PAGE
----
MINNEAPOLIS (WCCO) – What was intended to be an informational community meeting quickly turned into a passionate debate Thursday night.
The Metropolitan Airports Commission, or MAC, revealed expansion plans for the Minneapolis-St. Paul International Airport. And the group acknowledged there will be a lot more flights in the next couple decades.READ MORE: After More Remains Found, Adam Johnson's Family Pleads For Answers
MSP is the nation’s 13th largest airport, and it’s growing rapidly.
MAC shared the airport’s long-term plan Thursday night in front of a crowd of community members and leaders.
“We want to make sure that we are providing adequate facilities here at the airport so we can provide a level of service that we can all be proud of in Minnesota,” said Chad Leqve, director of environment for MAC.
MAC estimates 54 million passengers passing through annually by 2035, nearly twice as many passengers as there were last year. That means more landings, takeoffs, and noise.
“It’s really loud and there’s a lot more planes,” said Steve Kittleson of MSP FairSkies Coalition.
Residents expressed disappointment and frustration in the plan.READ MORE: What Is COVID's Delta Variant?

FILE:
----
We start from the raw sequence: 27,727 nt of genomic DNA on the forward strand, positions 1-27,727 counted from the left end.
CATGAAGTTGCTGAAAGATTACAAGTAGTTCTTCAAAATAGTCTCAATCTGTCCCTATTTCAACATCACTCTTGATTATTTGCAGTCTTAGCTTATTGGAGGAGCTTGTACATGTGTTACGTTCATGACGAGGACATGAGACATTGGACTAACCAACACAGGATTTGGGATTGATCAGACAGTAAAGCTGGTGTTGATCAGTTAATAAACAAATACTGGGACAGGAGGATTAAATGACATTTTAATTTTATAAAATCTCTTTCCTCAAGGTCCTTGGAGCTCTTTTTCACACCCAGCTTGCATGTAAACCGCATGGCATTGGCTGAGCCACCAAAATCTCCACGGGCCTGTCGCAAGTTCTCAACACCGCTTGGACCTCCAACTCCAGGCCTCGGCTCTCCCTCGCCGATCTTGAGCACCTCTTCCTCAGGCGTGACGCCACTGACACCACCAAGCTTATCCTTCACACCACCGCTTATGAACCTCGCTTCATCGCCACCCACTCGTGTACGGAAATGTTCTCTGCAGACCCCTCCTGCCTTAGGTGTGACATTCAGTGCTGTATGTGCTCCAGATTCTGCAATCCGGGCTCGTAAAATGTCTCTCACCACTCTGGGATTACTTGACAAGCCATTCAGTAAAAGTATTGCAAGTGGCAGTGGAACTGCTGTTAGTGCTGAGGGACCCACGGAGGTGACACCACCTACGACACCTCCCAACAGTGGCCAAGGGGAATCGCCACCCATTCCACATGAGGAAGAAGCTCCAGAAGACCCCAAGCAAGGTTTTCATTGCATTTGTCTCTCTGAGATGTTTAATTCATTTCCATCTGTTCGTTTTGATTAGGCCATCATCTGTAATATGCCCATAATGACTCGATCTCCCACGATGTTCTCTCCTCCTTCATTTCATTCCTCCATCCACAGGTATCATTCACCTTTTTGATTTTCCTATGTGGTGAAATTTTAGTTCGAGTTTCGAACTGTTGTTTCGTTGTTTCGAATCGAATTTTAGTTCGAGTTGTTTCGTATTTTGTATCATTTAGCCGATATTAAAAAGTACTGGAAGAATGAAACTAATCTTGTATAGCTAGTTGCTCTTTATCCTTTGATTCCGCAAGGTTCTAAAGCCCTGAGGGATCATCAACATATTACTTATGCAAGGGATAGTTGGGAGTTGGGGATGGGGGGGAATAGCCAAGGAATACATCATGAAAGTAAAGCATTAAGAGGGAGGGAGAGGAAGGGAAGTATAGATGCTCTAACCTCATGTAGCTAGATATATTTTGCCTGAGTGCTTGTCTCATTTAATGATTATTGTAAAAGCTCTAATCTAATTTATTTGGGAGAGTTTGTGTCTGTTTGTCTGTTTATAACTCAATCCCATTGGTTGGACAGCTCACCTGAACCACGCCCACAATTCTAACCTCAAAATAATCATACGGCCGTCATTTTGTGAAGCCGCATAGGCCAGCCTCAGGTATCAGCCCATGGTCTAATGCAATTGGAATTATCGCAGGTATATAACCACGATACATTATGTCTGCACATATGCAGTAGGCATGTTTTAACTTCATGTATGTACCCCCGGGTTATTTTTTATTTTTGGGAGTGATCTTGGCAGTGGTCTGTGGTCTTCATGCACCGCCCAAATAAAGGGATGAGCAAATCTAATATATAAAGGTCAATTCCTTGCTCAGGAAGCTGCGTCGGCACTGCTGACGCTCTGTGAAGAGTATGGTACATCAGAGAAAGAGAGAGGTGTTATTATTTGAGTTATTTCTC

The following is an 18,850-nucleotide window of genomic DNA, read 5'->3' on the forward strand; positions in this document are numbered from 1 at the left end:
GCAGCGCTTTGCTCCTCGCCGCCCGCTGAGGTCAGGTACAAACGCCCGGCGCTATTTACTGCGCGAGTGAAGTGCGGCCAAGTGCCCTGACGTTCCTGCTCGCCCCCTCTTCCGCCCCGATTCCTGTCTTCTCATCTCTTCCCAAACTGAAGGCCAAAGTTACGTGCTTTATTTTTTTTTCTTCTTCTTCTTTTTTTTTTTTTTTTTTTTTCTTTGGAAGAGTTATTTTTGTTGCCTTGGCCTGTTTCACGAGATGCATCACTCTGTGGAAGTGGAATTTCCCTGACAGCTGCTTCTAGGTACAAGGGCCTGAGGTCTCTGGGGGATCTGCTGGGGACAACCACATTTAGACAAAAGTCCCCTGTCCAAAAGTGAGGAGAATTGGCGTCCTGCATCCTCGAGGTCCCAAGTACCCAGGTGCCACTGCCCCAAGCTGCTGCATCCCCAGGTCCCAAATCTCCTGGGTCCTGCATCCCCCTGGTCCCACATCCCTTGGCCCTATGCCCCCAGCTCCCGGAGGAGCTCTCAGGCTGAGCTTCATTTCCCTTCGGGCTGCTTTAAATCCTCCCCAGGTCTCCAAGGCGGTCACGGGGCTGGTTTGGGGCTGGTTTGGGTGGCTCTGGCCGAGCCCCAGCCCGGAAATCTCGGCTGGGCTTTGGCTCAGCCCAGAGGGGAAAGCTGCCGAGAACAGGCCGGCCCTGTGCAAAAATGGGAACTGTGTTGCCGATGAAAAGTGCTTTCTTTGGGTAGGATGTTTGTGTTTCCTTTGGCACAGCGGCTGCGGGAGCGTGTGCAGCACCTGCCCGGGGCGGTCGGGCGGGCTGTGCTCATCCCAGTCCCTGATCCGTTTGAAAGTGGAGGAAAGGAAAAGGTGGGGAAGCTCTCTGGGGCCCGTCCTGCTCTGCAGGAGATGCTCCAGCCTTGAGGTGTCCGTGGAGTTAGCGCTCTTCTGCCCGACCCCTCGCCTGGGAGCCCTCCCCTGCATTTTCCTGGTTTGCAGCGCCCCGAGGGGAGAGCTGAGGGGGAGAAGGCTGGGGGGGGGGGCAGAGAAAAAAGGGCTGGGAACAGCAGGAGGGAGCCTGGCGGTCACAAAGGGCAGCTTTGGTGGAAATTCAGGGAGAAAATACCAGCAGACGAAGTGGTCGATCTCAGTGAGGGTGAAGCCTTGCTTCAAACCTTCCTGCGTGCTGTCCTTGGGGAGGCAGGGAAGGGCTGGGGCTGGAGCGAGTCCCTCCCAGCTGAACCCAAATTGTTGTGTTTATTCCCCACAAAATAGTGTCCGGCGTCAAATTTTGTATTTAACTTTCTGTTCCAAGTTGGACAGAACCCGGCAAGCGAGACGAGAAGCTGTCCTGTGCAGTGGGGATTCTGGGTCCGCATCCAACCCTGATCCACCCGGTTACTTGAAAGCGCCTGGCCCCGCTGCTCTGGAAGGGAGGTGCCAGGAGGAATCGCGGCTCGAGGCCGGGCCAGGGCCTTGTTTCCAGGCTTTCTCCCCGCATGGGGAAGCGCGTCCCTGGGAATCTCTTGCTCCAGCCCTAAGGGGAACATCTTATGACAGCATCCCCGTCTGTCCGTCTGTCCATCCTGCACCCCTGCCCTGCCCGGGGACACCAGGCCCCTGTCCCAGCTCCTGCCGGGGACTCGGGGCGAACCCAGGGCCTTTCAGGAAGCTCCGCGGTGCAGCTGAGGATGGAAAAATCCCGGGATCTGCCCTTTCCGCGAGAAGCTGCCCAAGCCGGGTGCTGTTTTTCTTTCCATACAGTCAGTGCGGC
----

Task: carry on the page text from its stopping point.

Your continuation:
“I was at a meeting recently and a woman began crying because she couldn’t put her kids to sleep,” said one South Minneapolis woman.
Community advocates said they feel the airport is expanding beyond capacity.
“You’re talking about noise impact in terms of straight decibels,” said another community member. “That’s not noise impact. Noise impact is also frequency.”
Kittleson said the issue affects everyone.
“It’s hard to stay outside at night or in the morning,” he said. “It impacts the quality of life, not only at home, but in our community, parks and around the lakes.”
The community says the MAC has been a great partner, but there’s more to be done.
“We hope they take a pause right now at the expansion while they look at alternatives,” Kittleson said. “Be creative.”MORE NEWS: 'You Can't Find A New One': High Demand, Low Inventory Leave Boat Buyers Adrift
A plan will be published in September, and the community can again weigh in during two public meetings in October. Once the plan is approved, it will need an environmental evaluation and board approval.